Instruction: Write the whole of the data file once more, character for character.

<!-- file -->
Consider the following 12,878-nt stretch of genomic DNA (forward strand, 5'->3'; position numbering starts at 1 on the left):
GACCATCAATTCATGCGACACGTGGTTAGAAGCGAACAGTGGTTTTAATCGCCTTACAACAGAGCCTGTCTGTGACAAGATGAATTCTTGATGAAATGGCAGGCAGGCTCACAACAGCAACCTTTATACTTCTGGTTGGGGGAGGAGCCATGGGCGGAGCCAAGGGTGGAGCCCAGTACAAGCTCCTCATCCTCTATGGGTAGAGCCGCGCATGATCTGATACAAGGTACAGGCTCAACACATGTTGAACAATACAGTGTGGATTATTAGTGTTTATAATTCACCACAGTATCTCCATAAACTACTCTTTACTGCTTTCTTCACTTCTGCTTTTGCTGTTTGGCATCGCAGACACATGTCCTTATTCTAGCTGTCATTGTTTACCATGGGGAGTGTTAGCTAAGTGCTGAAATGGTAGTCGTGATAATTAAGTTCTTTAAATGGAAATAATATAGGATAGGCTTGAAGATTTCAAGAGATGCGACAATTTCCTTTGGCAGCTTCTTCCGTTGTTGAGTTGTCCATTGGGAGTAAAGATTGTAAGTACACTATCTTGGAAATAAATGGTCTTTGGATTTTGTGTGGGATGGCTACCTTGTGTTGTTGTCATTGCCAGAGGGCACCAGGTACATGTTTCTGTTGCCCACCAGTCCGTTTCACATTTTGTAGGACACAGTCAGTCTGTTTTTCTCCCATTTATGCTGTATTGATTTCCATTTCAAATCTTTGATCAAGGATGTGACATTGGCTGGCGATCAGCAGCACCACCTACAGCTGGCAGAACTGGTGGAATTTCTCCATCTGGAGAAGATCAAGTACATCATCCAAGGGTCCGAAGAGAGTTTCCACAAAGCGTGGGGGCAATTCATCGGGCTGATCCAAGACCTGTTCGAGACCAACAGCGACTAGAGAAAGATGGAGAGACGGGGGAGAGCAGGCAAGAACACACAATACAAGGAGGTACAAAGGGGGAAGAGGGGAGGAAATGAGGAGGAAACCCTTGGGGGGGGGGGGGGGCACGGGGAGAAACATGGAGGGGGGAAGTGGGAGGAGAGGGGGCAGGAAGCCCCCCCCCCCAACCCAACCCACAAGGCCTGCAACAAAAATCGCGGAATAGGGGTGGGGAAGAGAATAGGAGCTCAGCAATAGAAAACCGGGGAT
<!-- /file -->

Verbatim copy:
Consider the following 12,878-nt stretch of genomic DNA (forward strand, 5'->3'; position numbering starts at 1 on the left):
GACCATCAATTCATGCGACACGTGGTTAGAAGCGAACAGTGGTTTTAATCGCCTTACAACAGAGCCTGTCTGTGACAAGATGAATTCTTGATGAAATGGCAGGCAGGCTCACAACAGCAACCTTTATACTTCTGGTTGGGGGAGGAGCCATGGGCGGAGCCAAGGGTGGAGCCCAGTACAAGCTCCTCATCCTCTATGGGTAGAGCCGCGCATGATCTGATACAAGGTACAGGCTCAACACATGTTGAACAATACAGTGTGGATTATTAGTGTTTATAATTCACCACAGTATCTCCATAAACTACTCTTTACTGCTTTCTTCACTTCTGCTTTTGCTGTTTGGCATCGCAGACACATGTCCTTATTCTAGCTGTCATTGTTTACCATGGGGAGTGTTAGCTAAGTGCTGAAATGGTAGTCGTGATAATTAAGTTCTTTAAATGGAAATAATATAGGATAGGCTTGAAGATTTCAAGAGATGCGACAATTTCCTTTGGCAGCTTCTTCCGTTGTTGAGTTGTCCATTGGGAGTAAAGATTGTAAGTACACTATCTTGGAAATAAATGGTCTTTGGATTTTGTGTGGGATGGCTACCTTGTGTTGTTGTCATTGCCAGAGGGCACCAGGTACATGTTTCTGTTGCCCACCAGTCCGTTTCACATTTTGTAGGACACAGTCAGTCTGTTTTTCTCCCATTTATGCTGTATTGATTTCCATTTCAAATCTTTGATCAAGGATGTGACATTGGCTGGCGATCAGCAGCACCACCTACAGCTGGCAGAACTGGTGGAATTTCTCCATCTGGAGAAGATCAAGTACATCATCCAAGGGTCCGAAGAGAGTTTCCACAAAGCGTGGGGGCAATTCATCGGGCTGATCCAAGACCTGTTCGAGACCAACAGCGACTAGAGAAAGATGGAGAGACGGGGGAGAGCAGGCAAGAACACACAATACAAGGAGGTACAAAGGGGGAAGAGGGGAGGAAATGAGGAGGAAACCCTTGGGGGGGGGGGGGGGCACGGGGAGAAACATGGAGGGGGGAAGTGGGAGGAGAGGGGGCAGGAAGCCCCCCCCCCCAACCCAACCCACAAGGCCTGCAACAAAAATCGCGGAATAGGGGTGGGGAAGAGAATAGGAGCTCAGCAATAGAAAACCGGGGAT